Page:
## 7.7 Sobol’ Sampler

The last `Sampler` in this chapter is based on a series of generator
matrices due to Sobol. The samples from the sequence that these
matrices generate are distinguished by both being very efficient to
implement—thanks to being entirely based on base-2 computations—while
also being extremely well distributed over all dimensions of the sample
vector. Figure 7.34 shows the first few Sobol
generator matrices.

Figure 7.35 compares Sobol samples to stratified and Halton points with the depth of field test scene.

`StratifiedSampler`, (2) an image rendered using the

`HaltonSampler`, and (3) an image using the

`SobolSampler`. Both low-discrepancy samplers are better than the stratified sampler. In spite of the structured grid artifacts visible with this undersampled image with the

`SobolSampler`, the Sobol sequence often provides a faster rate of convergence than the Halton sequence.

The weakness of the Sobol points is that they are prone to structural grid artifacts before convergence; a sense of this issue can be seen in the image sample points shown in Figure 7.36.

This structure is visible in the images in Figure 7.37. In exchange for this weakness, Sobol sequences are extremely well distributed over all dimensions of the sample vector.

The `SobolSampler` uniformly scales the first two dimensions by the
smallest power of 2 that causes the sample domain to cover the
image area to be sampled. As with the `HaltonSampler`, this
specific scaling scheme is chosen in order to make it easier to compute the
reverse mapping from pixel coordinates to the sample indices that land
in each pixel.

The `SobolIntervalToIndex()` function returns the index of the
`sampleNum`th sample in the pixel `p`, if the sampling
domain has been scaled by to cover the pixel
sampling area.

The general approach used to derive the algorithm it implements is similar
to that used by the Halton sampler in its `GetIndexForSample()`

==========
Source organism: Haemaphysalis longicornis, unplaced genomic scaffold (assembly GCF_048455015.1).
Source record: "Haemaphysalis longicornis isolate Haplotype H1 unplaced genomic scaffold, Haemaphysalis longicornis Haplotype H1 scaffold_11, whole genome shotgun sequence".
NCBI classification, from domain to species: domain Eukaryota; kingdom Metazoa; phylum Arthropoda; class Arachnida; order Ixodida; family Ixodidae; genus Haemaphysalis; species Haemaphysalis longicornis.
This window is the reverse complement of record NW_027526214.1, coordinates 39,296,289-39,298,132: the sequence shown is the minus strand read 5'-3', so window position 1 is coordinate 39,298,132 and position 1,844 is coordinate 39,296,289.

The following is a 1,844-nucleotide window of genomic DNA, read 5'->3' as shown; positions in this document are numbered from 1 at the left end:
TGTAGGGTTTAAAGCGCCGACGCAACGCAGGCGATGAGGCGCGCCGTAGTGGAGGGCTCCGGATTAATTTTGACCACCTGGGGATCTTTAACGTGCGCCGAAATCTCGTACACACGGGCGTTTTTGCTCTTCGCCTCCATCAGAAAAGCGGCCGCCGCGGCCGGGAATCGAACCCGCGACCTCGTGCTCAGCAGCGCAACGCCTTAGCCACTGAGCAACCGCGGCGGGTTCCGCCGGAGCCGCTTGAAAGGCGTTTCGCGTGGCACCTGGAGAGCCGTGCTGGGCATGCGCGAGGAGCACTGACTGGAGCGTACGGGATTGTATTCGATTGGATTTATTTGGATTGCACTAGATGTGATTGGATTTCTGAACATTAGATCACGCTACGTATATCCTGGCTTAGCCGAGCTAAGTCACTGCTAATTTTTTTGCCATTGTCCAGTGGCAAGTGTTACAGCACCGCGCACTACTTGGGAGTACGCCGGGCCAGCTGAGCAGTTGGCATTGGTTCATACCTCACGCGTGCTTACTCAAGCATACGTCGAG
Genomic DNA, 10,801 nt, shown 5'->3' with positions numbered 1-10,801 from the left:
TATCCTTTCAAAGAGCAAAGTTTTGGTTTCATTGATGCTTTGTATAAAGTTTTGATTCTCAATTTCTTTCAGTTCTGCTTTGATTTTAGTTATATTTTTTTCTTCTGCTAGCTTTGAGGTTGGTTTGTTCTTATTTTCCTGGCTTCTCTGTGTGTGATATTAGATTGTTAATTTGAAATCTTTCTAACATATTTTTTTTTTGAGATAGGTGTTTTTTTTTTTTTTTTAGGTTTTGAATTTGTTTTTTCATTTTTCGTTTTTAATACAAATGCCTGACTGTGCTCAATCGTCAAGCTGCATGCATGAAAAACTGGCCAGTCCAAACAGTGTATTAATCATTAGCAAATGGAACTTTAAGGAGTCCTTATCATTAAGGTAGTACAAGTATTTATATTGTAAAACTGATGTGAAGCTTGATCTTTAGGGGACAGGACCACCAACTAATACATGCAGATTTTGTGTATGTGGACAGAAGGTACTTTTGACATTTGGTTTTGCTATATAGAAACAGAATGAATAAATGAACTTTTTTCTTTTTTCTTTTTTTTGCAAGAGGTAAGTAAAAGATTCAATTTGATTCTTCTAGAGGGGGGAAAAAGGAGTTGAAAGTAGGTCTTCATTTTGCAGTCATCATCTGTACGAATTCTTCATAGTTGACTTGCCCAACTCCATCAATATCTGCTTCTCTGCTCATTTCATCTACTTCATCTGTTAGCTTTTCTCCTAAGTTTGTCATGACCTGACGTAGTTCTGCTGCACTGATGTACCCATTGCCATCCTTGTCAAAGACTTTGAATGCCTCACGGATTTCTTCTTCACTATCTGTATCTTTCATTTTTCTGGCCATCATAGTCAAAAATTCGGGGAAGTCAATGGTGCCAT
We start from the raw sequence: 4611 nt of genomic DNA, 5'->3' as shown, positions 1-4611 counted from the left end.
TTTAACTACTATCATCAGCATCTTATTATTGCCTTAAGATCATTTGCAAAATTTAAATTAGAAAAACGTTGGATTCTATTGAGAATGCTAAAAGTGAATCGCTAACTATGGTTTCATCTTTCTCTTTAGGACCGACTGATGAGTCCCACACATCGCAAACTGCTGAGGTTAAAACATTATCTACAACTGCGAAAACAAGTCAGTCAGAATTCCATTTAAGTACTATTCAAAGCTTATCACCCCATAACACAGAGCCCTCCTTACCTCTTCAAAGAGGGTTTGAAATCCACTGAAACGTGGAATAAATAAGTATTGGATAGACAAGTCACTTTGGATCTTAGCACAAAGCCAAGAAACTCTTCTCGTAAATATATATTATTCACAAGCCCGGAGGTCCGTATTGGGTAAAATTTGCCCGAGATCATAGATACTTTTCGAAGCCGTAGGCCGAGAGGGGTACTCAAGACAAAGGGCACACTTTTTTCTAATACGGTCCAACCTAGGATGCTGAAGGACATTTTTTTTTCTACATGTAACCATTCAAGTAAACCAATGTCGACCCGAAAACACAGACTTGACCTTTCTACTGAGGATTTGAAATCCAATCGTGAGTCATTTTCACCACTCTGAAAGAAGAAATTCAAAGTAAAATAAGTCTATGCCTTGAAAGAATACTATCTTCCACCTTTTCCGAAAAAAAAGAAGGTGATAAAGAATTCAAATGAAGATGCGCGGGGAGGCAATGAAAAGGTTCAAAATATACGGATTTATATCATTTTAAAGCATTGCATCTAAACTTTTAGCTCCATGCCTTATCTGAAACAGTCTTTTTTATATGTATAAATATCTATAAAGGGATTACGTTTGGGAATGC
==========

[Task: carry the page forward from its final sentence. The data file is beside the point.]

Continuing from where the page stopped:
method. Here, scaling by a power of two means that the base-2 logarithm of
the scale gives the number of digits of the product
that form the scaled sample’s integer component. To find the values of
that give a particular integer value after scaling, we can compute the
inverse of : given

then equivalently

We won’t include the implementation of this method here.

Computing the sample value for a given sample index and dimension is
straightforward given the `SobolSample()` function.

The code for computing Sobol sample values takes different paths for 32- and 64-bit floating-point values. Different generator matrices are used for these two cases, giving more bits of precision for 64-bit doubles.

The implementation of the `SobolSampleFloat()` function is quite
similar to that of `MultiplyGenerator()`, with the differences
that it takes a 64-bit index and that the matrices it uses have size . These larger matrices allow it to generate distinct sample
values up to , rather than , as with the matrices used previously.

The `SobolSampleDouble()` function is
similar, except that it uses 64-bit Sobol matrices. It is not
included in the text here.

Because the `SobolSampler` is a `GlobalSampler`, the values
returned for the first two dimensions need to be adjusted so that they are
offsets from the current pixel. Here, the sample value is scaled up by the
power-of-two scale computed in the constructor and then offset by the lower
corner of the sample bounds to find the corresponding raster sample
location. The current integer pixel coordinate is subtracted to get a
result in .